none
PropertyChangedEventHandler handler = this.PropertyChanged;

    Question

  • Ah yes the INotifyProperty interface defines the event in title of this post.   A well known pattern often is seen on the internet in using this Interface.  Josh Smith includes this pattern in his ViewModelAbstractBase class as shown here:

    Implementation of INotifyProperyChanged in ViewModel Abstract Base Class
        #region INotifyPropertyChanged Members
            /// <summary>
            /// Raised when a property on this object has a new value.
            /// </summary>
            public event PropertyChangedEventHandler PropertyChanged;
            /// <summary>
            /// Raises this object's PropertyChanged event.
            /// </summary>
            /// <param name="propertyName">The property that has a new value.</param>
            protected virtual void OnPropertyChanged(string propertyName)
            {
                this.VerifyPropertyName(propertyName);
     
                PropertyChangedEventHandler handler = this.PropertyChanged;
                if (handler != null)
                {
                    var e = new PropertyChangedEventArgs(propertyName);
                    handler(this, e);
                }
            }
            #endregion // INotifyPropertyChanged Members

    My question is this: When would and what would cause the handler to be null?


    Javaman
    Thursday, August 26, 2010 5:43 PM

Answers

  • Yes, you are correct that Binding exceptions don't appear as unhandled exceptions. If you watch the output window in visual studio while running your app, you'll notice binding exceptions will pop up there.

    If you want to do something with those exceptions outside the debugger check out this link:

     

    http://blogs.msdn.com/b/mikehillberg/archive/2006/09/14/wpftracesources.aspx

    • Marked as answer by Mr. Javaman Friday, August 27, 2010 6:48 PM
    Friday, August 27, 2010 2:48 PM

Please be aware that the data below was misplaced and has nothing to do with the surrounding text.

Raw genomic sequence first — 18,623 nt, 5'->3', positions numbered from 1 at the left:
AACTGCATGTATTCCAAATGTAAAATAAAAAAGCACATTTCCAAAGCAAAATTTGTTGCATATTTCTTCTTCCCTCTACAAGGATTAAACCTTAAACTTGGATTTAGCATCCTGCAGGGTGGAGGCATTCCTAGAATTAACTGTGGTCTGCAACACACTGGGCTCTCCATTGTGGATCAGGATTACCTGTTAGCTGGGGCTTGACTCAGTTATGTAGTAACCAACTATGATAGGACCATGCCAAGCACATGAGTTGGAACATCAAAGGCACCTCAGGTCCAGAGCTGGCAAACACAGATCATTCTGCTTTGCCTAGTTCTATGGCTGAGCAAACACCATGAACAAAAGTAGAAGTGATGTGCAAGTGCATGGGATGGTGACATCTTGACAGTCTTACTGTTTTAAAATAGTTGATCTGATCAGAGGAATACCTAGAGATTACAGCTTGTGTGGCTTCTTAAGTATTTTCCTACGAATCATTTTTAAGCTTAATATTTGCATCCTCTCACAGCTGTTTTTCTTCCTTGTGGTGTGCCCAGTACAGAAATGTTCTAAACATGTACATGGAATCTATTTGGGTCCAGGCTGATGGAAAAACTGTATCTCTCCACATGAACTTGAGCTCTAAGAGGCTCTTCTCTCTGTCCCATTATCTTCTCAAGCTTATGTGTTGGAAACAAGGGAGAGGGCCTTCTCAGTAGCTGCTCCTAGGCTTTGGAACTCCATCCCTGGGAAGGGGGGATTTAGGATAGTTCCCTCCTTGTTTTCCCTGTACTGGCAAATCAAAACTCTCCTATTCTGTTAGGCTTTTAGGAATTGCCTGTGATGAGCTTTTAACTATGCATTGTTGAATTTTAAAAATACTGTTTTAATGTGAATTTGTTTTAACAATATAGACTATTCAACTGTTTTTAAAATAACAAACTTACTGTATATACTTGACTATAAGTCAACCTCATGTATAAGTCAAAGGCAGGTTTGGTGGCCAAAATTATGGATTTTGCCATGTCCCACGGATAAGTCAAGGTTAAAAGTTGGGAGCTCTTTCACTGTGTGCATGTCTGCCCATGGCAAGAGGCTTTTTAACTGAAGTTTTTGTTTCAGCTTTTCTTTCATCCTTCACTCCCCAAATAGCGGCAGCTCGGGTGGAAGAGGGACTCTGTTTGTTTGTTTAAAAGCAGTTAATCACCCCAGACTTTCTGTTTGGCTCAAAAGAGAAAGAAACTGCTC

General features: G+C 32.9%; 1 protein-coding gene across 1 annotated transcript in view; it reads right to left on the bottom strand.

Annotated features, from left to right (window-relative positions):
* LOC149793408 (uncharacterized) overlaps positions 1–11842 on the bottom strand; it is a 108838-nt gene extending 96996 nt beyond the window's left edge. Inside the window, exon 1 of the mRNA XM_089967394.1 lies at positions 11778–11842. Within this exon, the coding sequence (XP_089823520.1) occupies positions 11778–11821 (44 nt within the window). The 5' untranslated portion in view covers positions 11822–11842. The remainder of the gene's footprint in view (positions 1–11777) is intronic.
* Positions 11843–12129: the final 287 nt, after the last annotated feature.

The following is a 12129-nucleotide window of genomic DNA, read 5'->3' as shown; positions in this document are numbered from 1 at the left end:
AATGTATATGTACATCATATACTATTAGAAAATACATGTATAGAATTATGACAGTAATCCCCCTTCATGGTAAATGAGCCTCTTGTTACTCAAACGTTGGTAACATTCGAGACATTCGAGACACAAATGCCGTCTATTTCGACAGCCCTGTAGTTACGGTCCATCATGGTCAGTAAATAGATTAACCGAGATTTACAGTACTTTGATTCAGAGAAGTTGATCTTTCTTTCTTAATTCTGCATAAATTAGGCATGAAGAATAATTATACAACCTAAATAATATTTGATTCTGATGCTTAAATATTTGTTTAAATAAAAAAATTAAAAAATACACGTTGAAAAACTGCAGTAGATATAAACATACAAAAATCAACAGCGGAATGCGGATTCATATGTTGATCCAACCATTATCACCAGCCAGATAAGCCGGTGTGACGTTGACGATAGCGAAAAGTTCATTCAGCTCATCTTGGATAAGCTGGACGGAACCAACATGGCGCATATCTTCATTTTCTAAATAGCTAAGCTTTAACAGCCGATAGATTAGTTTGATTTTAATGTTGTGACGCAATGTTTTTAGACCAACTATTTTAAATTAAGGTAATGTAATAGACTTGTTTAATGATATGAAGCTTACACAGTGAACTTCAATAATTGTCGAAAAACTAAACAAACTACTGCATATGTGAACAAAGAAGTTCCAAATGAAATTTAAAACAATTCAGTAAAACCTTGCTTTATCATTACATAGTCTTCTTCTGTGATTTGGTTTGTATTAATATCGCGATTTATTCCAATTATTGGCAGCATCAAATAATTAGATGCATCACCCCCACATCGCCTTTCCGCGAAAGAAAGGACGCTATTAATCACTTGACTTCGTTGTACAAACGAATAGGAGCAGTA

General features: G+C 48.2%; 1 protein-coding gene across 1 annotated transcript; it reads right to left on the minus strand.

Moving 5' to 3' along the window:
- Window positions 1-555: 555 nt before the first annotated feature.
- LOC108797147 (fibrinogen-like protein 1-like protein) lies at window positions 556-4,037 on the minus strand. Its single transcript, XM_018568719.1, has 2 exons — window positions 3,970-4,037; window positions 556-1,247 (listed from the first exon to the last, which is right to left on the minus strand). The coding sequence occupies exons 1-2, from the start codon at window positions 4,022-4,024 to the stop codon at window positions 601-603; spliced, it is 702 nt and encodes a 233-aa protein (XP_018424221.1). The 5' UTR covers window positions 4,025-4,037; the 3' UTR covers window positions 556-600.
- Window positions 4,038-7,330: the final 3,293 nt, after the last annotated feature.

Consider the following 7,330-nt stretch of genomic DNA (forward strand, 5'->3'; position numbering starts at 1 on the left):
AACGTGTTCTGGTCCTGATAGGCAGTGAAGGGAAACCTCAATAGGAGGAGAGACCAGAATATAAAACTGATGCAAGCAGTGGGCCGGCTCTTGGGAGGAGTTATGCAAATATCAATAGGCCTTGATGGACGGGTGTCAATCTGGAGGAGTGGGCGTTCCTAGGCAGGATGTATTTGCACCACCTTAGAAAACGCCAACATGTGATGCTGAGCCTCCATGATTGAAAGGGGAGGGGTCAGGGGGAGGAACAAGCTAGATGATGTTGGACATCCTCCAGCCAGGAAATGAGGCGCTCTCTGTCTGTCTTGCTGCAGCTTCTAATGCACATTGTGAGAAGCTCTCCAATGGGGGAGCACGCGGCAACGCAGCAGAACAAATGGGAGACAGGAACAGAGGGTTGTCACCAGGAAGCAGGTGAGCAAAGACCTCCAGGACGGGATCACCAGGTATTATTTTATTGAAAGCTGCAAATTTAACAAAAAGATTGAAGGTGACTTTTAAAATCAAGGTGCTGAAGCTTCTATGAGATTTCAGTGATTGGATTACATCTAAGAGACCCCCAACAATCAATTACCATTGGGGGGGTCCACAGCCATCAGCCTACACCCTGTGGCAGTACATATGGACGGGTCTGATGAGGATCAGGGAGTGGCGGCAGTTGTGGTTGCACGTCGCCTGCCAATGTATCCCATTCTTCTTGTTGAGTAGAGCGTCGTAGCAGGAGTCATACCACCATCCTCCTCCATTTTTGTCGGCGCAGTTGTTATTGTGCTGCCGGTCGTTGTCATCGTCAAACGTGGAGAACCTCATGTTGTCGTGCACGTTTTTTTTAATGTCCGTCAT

All replies

  • It will be null if nobody is subscribed to listen to the event. I.e. if the object isn't bound to anything. Where you'd usually see this cause a problem is if you create and object in code, set some properties and then bind it. When you first set those properties, there is nothing subscribed to the PropertyChanged handler.
    Thursday, August 26, 2010 6:10 PM
  • Thanks, the funny thing is I didn't even think about that...  But then again maybe it's not so obvious in the ViewModel pattern. 

    In the Viewmodel if there are getter and setter properties and the ViewModel implements the InotifyPropertyChanged interface, the only Binding mechanism would be either from the View's datacontext to the ViewModel or a bootstrapper inplicitly setting it.  In the absence of a Bootstrapper, we see a potential problem not knowing why a {Binding path=somepath} statement doesn't bind... I've read somewhere that Binding errors are swallowed by WPF binding system and that there is a way to view the logs.

    So in essence, we are working blindly as WPF is set up to operate now, this makes debugging XAML binding issues tough for me to figure out...  Do you know of how to view the binding logs? 

     


    Javaman
    Friday, August 27, 2010 12:42 AM
  • Yes, you are correct that Binding exceptions don't appear as unhandled exceptions. If you watch the output window in visual studio while running your app, you'll notice binding exceptions will pop up there.

    If you want to do something with those exceptions outside the debugger check out this link:

     

    http://blogs.msdn.com/b/mikehillberg/archive/2006/09/14/wpftracesources.aspx

    • Marked as answer by Mr. Javaman Friday, August 27, 2010 6:48 PM
    Friday, August 27, 2010 2:48 PM
  • Hey Jousts, thanks again for that tip, I didn't realize the output window showed this...  You've helped me to go one step deeper into the magical world of WPF binding. "If it were a snake it would have bit me." 
    Javaman
    Friday, August 27, 2010 6:48 PM
  • Ran some more tests today and proved a few things.

    1) The WPF Binding system is only put into place once the View with the Bindings is shown.  Not when it's instanciated. 

    2) If you'd like, you can put the Binding into the ViewModel like this:  Assume you have a Shell with a Navigator and a Presenter.  The VM exposes both publically but initializes the defaults.  It then news-up the Shell and sets the datacontext.  When the Show happens that's when the Getters are called.  To me this is a more logical place to do this than in the App.cs because it's one time one place, in a more logical place.

    public class ShellVM : ViewModelBase
        {
            private UserControl _navigator;  
            private UserControl _presentation;  
            public ShellVM()
            {
                _navigator = new View.MainNavigator();
                _presentation = new View.MainPresentation();
                MainShell shell = new MainShell();
                shell.DataContext = this;
                shell.Show();
                InitLocal();
            }

     

    Next step, how to maintain global visiblity to the Shell for other Navigators and Presenters.

    Any suggestions?


    Javaman
    Friday, August 27, 2010 11:02 PM